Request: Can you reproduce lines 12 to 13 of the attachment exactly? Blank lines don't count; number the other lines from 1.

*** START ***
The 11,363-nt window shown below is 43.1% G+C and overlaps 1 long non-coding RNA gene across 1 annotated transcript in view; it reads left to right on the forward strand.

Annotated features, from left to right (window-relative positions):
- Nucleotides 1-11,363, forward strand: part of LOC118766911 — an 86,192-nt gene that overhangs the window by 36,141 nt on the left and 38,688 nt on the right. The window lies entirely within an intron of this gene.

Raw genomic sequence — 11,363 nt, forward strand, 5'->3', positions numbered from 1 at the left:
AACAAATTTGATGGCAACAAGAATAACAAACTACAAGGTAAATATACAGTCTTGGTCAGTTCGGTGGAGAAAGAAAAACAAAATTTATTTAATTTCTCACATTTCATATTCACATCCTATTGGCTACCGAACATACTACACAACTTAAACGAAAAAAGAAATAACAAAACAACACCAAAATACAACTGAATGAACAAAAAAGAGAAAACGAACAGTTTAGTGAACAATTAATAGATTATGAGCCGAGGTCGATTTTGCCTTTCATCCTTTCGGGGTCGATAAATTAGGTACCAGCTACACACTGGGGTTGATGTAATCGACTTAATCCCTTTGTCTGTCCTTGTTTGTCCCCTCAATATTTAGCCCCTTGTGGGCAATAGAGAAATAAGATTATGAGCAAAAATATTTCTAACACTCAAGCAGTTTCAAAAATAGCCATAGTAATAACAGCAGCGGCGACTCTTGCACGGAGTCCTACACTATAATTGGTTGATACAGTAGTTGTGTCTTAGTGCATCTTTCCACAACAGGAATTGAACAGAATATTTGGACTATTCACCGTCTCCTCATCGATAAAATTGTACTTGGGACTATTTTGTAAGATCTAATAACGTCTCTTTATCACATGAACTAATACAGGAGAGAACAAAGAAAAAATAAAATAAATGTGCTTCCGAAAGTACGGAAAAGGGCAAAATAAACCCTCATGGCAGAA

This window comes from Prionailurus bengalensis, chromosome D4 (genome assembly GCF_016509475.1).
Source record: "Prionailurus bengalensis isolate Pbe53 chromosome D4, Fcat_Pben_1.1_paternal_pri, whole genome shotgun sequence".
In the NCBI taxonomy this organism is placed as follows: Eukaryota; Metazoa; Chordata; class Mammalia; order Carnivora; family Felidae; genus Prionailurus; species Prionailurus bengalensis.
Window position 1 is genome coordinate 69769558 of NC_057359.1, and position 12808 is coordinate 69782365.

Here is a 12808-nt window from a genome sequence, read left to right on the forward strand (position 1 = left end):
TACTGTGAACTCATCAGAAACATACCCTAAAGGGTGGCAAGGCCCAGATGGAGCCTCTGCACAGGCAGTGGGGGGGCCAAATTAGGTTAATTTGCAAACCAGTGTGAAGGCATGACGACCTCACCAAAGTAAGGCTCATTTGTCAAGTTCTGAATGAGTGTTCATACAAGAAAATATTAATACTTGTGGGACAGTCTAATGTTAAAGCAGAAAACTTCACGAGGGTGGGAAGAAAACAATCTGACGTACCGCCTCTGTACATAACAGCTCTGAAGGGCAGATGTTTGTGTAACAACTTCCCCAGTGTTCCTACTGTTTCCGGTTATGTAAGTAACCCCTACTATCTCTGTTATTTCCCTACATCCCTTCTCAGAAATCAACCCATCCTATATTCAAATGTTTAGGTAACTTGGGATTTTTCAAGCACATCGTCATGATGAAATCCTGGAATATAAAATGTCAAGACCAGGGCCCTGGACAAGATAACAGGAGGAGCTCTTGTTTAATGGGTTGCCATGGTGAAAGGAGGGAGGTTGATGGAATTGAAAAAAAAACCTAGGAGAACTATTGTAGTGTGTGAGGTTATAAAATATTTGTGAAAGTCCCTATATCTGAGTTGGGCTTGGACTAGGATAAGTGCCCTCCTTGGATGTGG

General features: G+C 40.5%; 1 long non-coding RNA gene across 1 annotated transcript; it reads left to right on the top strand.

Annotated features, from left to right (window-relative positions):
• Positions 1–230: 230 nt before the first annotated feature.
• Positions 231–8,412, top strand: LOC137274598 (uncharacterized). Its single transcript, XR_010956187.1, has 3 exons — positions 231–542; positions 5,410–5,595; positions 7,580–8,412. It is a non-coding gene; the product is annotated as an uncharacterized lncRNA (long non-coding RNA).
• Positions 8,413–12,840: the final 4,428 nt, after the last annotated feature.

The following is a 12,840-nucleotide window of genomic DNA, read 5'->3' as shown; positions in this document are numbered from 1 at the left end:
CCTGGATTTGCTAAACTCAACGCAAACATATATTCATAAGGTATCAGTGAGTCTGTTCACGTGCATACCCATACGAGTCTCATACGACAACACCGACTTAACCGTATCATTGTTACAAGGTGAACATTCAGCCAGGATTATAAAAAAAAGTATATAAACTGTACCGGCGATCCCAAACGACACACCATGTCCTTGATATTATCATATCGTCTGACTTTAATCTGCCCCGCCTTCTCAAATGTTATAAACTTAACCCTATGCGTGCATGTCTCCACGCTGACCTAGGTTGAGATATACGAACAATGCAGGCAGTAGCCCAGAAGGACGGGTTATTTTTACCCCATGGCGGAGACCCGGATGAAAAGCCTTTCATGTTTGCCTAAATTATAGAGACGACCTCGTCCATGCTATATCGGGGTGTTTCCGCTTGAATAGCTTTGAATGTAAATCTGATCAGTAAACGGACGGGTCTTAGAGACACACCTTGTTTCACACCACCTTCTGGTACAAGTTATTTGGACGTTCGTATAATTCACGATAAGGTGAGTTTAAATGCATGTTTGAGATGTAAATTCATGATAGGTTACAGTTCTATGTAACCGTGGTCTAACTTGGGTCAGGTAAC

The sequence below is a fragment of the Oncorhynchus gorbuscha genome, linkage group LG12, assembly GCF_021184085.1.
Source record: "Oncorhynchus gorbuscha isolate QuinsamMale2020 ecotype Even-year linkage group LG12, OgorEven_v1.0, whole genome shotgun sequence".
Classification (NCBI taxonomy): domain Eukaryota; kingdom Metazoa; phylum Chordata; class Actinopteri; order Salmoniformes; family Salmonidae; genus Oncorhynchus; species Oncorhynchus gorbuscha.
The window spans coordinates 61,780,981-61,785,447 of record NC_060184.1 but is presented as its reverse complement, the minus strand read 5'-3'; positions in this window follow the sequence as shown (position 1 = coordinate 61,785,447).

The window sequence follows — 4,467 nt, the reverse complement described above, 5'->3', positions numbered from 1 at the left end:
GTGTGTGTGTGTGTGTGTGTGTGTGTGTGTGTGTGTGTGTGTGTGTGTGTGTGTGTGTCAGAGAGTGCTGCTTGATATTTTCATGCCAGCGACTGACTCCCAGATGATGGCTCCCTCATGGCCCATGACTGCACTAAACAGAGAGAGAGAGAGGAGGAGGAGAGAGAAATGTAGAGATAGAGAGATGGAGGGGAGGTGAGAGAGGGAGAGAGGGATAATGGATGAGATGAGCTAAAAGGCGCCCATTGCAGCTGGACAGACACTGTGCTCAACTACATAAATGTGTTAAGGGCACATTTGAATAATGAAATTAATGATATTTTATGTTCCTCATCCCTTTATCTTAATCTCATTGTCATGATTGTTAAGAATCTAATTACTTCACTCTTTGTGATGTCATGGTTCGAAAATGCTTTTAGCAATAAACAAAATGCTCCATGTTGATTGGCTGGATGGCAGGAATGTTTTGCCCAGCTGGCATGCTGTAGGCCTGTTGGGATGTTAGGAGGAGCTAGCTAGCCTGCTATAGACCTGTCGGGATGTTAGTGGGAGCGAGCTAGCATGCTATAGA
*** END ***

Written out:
General features: G+C 40.5%; 1 long non-coding RNA gene across 1 annotated transcript; it reads left to right on the top strand.

Annotated features, from left to right (window-relative positions):